Town commits to renewable energy

John Scarffe, Nederland.  The Town of Nederland will transition to 100 percent clean, renewable energy by 2025. The Nederland Board of Trustees passed a resolution making Nederland the fourth city in Colorado and the 42nd city in the United States to make this commitment during a regular meeting at 7 p.m., August 15, 2017, at the Nederland Community Center.

 

Nederland joins the Colorado communities of Pueblo, Boulder and Aspen that also have adopted a 100 percent clean and renewable goal. At its July 18 meeting, the Board requested consideration of a resolution of support at its August 15 meeting for the Climate Together 100 percent renewable energy transition.

 

Magnolia area resident Eryka Thorley told the Board then that she represented Climate Together of Nederland. The group came to the meeting to ask the Board to pass a resolution on August 15 transitioning the Town’s electricity supply to 100 percent renewable energy sources by 2032.

 

The groundwork has been laid for communities to create their own solar initiatives, such as the Community Solar Gardens Act in 2010, said Jennifer Moore, director of the Mountain Planet Program who lives in the Caribou area. In 2012, Governor Ritter approved virtual net metering and changed access to renewable energy systems for people otherwise limited.
For a Nederland solar garden, the town could use the grid that already exists, Moore said. It could be built with a five-to-10-acre lot or a few smaller parcels combined. A 1.5 mega-watt system would power the municipality, residences and businesses and could extend to residents outside of town.

 

At the August 15 meeting, Mayor Kristopher Larsen introduced the resolution and said the Board signed on the Paris accords, and the Nederland Sustainability Advisory Board (SAB) came up with a plan to meet the need. The Trustees previously passed a resolution in support of the Paris Agreement resolving to reduce greenhouse gas emissions to meet the goals set by the international community under the agreement.

 

Thorley said the resolution to move the Town of Nederland to 100 percent renewable electricity by 2030 would make Nederland the fourth city in Colorado and the 42nd in the United States to sign such a resolution. The resolution ensures the transition to 100 percent renewable energy for the Nederland community’s electricity supply by 2030.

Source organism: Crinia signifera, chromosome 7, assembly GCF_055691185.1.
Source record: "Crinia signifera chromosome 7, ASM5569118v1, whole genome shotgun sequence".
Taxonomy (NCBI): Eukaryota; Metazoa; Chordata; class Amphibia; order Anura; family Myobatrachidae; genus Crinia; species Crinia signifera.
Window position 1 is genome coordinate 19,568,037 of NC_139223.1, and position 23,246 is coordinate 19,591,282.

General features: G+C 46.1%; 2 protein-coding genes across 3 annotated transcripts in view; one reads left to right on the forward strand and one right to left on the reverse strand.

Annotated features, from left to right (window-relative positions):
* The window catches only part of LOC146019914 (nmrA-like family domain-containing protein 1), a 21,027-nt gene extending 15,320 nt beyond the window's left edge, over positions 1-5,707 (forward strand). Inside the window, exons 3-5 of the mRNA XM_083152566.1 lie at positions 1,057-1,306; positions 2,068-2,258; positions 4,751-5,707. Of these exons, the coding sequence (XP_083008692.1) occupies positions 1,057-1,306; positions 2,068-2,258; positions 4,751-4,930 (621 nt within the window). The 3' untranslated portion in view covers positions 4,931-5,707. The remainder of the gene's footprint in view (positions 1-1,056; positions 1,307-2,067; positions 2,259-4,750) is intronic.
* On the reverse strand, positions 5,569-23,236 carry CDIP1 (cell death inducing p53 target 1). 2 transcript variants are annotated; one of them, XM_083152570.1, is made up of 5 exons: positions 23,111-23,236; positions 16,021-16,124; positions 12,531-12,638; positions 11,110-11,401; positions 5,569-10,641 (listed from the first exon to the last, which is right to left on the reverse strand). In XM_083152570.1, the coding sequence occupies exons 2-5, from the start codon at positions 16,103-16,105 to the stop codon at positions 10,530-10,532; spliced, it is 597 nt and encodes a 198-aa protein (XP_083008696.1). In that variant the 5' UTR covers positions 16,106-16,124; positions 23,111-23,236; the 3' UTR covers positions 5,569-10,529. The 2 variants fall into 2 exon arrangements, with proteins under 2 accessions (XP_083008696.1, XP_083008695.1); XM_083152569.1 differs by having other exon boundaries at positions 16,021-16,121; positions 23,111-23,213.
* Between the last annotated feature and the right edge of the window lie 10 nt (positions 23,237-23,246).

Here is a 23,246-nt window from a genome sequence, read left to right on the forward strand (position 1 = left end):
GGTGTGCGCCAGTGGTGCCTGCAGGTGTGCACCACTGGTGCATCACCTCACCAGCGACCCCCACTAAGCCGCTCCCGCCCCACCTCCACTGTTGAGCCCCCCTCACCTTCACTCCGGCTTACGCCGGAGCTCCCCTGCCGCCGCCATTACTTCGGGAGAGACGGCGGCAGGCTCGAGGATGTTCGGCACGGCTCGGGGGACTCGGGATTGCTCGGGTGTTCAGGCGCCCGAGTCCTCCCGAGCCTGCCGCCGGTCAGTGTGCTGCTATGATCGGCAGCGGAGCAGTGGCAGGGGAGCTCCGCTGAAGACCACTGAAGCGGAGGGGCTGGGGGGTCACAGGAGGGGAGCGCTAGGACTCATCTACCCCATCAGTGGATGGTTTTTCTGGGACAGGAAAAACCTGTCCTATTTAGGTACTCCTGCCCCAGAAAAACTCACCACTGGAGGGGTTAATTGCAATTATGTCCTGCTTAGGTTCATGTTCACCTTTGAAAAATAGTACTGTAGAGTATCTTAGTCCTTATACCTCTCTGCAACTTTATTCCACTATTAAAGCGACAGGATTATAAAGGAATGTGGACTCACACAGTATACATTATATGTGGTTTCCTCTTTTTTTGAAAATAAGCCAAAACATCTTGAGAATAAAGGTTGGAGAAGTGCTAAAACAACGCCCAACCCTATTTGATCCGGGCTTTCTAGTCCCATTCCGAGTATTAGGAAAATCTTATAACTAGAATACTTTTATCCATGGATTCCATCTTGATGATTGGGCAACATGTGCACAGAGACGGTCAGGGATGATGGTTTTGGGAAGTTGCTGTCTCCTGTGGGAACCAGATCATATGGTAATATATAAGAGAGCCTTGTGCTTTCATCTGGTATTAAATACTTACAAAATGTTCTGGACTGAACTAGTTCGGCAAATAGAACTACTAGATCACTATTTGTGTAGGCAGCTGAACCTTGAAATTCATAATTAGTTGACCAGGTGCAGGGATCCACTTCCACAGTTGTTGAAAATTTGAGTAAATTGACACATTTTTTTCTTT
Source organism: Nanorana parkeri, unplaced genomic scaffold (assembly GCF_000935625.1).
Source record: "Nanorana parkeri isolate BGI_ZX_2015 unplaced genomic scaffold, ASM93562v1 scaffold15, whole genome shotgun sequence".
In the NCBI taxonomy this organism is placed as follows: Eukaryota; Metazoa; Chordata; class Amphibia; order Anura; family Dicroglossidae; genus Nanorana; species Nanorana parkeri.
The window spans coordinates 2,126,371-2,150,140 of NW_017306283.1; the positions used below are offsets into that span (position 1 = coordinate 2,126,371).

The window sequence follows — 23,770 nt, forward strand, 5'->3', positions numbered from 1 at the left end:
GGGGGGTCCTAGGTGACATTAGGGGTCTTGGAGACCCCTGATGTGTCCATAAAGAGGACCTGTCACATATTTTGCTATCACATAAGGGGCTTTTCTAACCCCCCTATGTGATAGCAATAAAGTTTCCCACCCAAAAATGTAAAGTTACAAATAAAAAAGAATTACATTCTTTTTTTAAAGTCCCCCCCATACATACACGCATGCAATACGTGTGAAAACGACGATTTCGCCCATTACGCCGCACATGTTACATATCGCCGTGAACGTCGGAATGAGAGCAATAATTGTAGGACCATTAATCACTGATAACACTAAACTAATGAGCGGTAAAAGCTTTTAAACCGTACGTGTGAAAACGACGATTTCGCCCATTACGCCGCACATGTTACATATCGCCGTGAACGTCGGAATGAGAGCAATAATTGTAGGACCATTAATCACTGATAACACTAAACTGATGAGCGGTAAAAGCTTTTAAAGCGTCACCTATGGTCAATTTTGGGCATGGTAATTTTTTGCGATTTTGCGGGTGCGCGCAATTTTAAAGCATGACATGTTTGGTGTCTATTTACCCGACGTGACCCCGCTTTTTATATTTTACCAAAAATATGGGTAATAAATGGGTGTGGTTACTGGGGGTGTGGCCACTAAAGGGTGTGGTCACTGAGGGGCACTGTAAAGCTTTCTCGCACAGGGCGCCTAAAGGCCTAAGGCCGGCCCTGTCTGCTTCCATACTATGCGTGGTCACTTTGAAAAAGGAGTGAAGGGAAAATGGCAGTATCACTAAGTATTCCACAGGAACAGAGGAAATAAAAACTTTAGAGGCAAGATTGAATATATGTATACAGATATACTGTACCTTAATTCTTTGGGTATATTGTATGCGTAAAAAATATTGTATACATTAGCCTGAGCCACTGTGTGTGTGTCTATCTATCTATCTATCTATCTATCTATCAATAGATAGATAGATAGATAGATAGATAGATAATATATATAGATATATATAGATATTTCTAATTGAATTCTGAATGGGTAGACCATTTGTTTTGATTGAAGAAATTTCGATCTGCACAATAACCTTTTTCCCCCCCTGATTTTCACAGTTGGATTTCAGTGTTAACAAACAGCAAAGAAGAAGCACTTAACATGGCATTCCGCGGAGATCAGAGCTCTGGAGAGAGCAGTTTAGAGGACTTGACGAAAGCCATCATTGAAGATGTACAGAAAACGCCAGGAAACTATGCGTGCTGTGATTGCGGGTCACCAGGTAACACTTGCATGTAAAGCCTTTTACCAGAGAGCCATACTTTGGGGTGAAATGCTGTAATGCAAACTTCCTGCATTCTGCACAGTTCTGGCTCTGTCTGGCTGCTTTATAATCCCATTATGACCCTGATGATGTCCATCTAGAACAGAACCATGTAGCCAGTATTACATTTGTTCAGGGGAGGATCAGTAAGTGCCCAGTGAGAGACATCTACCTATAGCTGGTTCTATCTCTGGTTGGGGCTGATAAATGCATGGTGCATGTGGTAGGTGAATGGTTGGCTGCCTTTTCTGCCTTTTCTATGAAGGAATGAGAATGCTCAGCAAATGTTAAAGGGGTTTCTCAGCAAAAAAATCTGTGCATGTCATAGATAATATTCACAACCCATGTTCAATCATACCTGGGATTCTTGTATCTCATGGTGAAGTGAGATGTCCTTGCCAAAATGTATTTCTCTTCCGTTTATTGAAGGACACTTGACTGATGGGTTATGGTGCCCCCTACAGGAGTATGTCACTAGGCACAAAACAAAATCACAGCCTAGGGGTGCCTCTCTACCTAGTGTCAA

The Board recognizes climate change and that Nederland is already experiencing the effects and associated costs of climate changes. The transition to a community reliant of efficient uses of renewable energy resources will improve air quality, water quality and enhance public health, according to the resolution.

 

“Renewable energy” includes energy derived from wind, solar and geothermal sources. As interim milestones the Town will transition to 100 percent renewable electric use for its municipally owned buildings and services by 2022, achieve 50 percent renewable energy for its electrical supply by 2025 and achieve 75 percent renewable energy for its electrical supply by 2027, according to the resolution.

 

The Town will create structured mechanisms to include low-income citizens in the benefits to be derived from affordable clean energy, and the Town seeks to collaborate with surrounding areas and also with other communities. By January 2018, SAB will develop a preliminary plan for the Town to achieve 100 percent community-wide renewable electricity by 2030. The Sustainability Advisory Board may actively pursue public and private partnerships, according to the resolution.
Thorley said this resolution moves away from fossil fuels and toward energy resiliency.

 

“The town is saying we support this and will allow us to go out and get bids. Is it a solar garden here or on the flats?”